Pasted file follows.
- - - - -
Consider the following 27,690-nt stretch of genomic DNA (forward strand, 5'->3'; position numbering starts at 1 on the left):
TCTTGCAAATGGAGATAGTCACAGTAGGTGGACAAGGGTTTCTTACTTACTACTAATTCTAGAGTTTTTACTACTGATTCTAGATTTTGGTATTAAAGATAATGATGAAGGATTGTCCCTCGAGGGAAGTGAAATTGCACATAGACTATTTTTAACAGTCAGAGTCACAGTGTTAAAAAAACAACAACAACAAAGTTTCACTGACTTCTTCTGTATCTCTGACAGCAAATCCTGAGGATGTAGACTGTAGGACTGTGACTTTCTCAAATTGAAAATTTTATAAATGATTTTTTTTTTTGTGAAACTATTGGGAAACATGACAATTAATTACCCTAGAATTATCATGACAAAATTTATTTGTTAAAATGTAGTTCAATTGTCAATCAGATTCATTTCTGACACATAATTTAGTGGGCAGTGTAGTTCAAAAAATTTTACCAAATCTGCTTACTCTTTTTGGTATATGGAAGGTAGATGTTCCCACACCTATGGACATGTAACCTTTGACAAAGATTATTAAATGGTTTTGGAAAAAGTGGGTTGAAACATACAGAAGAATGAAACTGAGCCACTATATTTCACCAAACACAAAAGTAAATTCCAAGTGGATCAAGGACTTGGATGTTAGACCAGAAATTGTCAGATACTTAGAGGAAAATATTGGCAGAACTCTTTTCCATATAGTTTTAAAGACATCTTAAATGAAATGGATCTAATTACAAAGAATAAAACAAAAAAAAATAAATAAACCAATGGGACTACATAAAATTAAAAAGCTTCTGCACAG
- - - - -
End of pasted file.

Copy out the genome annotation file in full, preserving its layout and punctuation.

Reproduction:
Consider the following 27,690-nt stretch of genomic DNA (forward strand, 5'->3'; position numbering starts at 1 on the left):
TCTTGCAAATGGAGATAGTCACAGTAGGTGGACAAGGGTTTCTTACTTACTACTAATTCTAGAGTTTTTACTACTGATTCTAGATTTTGGTATTAAAGATAATGATGAAGGATTGTCCCTCGAGGGAAGTGAAATTGCACATAGACTATTTTTAACAGTCAGAGTCACAGTGTTAAAAAAACAACAACAACAAAGTTTCACTGACTTCTTCTGTATCTCTGACAGCAAATCCTGAGGATGTAGACTGTAGGACTGTGACTTTCTCAAATTGAAAATTTTATAAATGATTTTTTTTTTTGTGAAACTATTGGGAAACATGACAATTAATTACCCTAGAATTATCATGACAAAATTTATTTGTTAAAATGTAGTTCAATTGTCAATCAGATTCATTTCTGACACATAATTTAGTGGGCAGTGTAGTTCAAAAAATTTTACCAAATCTGCTTACTCTTTTTGGTATATGGAAGGTAGATGTTCCCACACCTATGGACATGTAACCTTTGACAAAGATTATTAAATGGTTTTGGAAAAAGTGGGTTGAAACATACAGAAGAATGAAACTGAGCCACTATATTTCACCAAACACAAAAGTAAATTCCAAGTGGATCAAGGACTTGGATGTTAGACCAGAAATTGTCAGATACTTAGAGGAAAATATTGGCAGAACTCTTTTCCATATAGTTTTAAAGACATCTTAAATGAAATGGATCTAATTACAAAGAATAAAACAAAAAAAAATAAATAAACCAATGGGACTACATAAAATTAAAAAGCTTCTGCACAG